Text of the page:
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Director Thierry Tripod
Writers Serge July, Marie Genin and Thierry Tripod
Image Caroline Champetier, Hervé Lode
Sound Thierry Blandin
Editing Albertine Lastera, Marie-France Cuenot, Tina Baz
Length 52 minutes
Format 16/9
Versions French and English
Broadcasters France5, TCM, TSR


  • Jeanne MOREAU, actress, role of Catherine
  • Stéphane HESSEL, the real son of the real Jules
  • Serge REZVANI, musician and painter, performer of Albert
  • Raoul COUTARD, official chief operator of the New Wave and of François Truffaut
  • Jean GRUAULT, scriptwriter and adapter
  • Florence MALRAUX, Truffaut’s assistant
  • Claudine BOUCHÉ, editor
  • Arnaud DESPLECHIN, filmmaker

Portrait of a film: Jules is German and Jim is French. Their friendship begins before the First World War. The trenches oppose them, but cannot separate them. They reunite after the armistice. Catherine is married to Jules with whom she has a little girl. She is also involved in a love affair with a musician with whom she sings “The whirlwind of life”. Jim is still deeply in love with Catherine …And so Jules distances himself from her out of love and friendship. But Catherine is not happy with Jim and they end up parting ways. A few years later, the three of them meet again. Catherine takes Jim to the banks of the Marne and drives their car into the water. Jules is left alone. Adapted by François Truffaut from an autobiographical novel by Pierre-Henri Roché published in 1953, this portrait of an totally free yet still unsatisfied woman offered a magnificent role to Jeanne Moreau and popularized Rezvani’s songs throughout the world. This film, which proposed a new geometry of love at the opposite end of the typical boulevardier adultery, came close to being banned and sparked scandal. More than fifty years after its release in 1961, the trio’s tragic fate became a modern myth.

Portrait of an era: The plot of Jules and Jim, which was originally supposed to take place between 1907 and 1927, was revised by François Truffaut and turned into a manifesto of the 1960s, like other films released at the same time: La Dolce Vita by Federico Fellini, The Adventure by Michelangelo Antonioni, and Jean-Luc Godard’s Breathless. From literature to music, the arts and theatre, the 60s will be one of the most creative and daring decades of the 20th century. Cinema is rocked by the triumphant arrival of the new wave. The character of Catherine played by Jean Moreau in “Jules and Jim” challenges the image of women and heralds the coming sexual revolution. Though period is fertile and delicate, it is also serious and dark: while the film is being shot, the failed putsch staged by generals hostile to Algerian independence takes place in Algiers. On a more peaceful note, the Franco-German reconciliation is accelerating under the auspices of General De Gaulle, who has returned to power, and Conrad Adenauer, two old men whom Jules and Jim seem to mirror in the film, when Jules, the young German boy in the film, is singing “The Marseillaise”.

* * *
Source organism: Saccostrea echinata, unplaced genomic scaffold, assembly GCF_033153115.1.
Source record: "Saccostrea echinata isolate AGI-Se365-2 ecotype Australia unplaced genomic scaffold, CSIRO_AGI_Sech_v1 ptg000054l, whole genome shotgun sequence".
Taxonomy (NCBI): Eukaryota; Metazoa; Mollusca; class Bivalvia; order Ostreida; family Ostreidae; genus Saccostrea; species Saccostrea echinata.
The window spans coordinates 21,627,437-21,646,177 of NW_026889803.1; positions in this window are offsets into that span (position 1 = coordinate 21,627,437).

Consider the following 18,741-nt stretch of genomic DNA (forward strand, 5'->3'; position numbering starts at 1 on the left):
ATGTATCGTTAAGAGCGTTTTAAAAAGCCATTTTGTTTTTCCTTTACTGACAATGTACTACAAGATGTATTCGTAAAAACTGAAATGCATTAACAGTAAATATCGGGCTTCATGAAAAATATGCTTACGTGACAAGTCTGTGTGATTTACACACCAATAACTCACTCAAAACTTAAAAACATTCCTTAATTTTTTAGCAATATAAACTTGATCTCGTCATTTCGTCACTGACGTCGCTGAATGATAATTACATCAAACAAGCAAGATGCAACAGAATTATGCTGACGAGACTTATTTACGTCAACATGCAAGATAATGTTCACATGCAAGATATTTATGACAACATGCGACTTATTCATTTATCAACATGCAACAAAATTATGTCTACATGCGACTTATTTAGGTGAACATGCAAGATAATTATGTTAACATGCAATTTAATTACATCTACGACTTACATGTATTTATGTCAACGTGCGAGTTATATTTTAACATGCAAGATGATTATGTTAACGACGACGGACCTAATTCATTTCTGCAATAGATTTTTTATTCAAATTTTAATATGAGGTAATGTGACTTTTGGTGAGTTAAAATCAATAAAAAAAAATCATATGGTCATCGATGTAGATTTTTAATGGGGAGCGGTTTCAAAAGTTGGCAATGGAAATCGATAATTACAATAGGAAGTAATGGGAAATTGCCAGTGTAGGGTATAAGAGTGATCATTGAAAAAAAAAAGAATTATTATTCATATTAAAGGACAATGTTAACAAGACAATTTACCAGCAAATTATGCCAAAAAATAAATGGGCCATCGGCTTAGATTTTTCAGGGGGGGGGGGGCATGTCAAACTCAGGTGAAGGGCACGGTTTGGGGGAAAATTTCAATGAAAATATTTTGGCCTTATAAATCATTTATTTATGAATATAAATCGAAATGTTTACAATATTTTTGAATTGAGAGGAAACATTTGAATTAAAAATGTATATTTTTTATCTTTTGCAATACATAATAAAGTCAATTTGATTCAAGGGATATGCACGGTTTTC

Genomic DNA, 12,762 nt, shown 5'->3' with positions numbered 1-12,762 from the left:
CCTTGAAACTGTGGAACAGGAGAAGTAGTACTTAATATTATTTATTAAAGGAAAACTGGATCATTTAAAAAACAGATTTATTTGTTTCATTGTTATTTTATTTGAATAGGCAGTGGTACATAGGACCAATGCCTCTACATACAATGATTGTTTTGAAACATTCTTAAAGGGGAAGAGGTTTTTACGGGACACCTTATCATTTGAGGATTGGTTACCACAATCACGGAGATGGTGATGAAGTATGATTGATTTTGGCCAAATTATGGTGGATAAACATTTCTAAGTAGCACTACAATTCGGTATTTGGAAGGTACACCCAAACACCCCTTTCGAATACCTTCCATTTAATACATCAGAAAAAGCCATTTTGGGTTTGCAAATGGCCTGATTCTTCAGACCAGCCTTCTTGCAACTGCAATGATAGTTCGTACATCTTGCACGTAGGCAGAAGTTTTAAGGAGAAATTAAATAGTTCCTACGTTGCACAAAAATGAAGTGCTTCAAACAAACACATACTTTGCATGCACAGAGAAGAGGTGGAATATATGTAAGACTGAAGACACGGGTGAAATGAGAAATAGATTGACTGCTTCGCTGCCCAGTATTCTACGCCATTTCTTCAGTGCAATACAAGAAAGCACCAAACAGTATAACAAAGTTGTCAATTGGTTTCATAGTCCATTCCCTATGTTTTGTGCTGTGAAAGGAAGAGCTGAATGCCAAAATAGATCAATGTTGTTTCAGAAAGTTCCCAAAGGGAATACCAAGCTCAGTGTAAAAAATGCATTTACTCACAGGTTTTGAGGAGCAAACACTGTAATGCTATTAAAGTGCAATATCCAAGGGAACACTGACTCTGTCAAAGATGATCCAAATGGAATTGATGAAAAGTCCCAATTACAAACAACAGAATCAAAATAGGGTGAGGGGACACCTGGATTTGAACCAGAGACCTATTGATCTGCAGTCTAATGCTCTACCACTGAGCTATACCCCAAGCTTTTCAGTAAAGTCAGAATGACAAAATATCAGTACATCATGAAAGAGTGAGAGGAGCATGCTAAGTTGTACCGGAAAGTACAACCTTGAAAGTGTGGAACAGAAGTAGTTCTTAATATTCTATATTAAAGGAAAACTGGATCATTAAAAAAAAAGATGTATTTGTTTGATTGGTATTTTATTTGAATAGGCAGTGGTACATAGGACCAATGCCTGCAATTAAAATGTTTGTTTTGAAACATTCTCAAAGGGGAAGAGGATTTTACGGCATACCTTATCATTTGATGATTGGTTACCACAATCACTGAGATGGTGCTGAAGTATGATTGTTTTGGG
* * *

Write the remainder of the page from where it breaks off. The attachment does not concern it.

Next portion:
Portrait of a filmmaker: François Truffaut was 29 years old when he directed his third feature film, Jules and Jim, after ‘The 400 Blows’ and ‘Shoot the Pianist!’. His first film, The 400 Blows, was a portrait of his own difficult childhood. A volunteer soldier, he deserted the army and served time in prison before being discharged. Along with other writers, he then published a series of texts in Les Cahiers du cinéma to defend auteur films and oppose commercial cinema. These were to become the foundation of the New Wave. In 1955, he read Henri-Pierre Roché’s novel, where he found similarities with his own childhood and his scattered loves. Roché died in 1959, before the shooting of Jules and Jim. As a tribute, the filmmaker adapted his friend’s second novel, The Two Englishwomen and the Continent, in 1971. At the peak of his art, François Truffaut died prematurely in 1984, at the age of 52.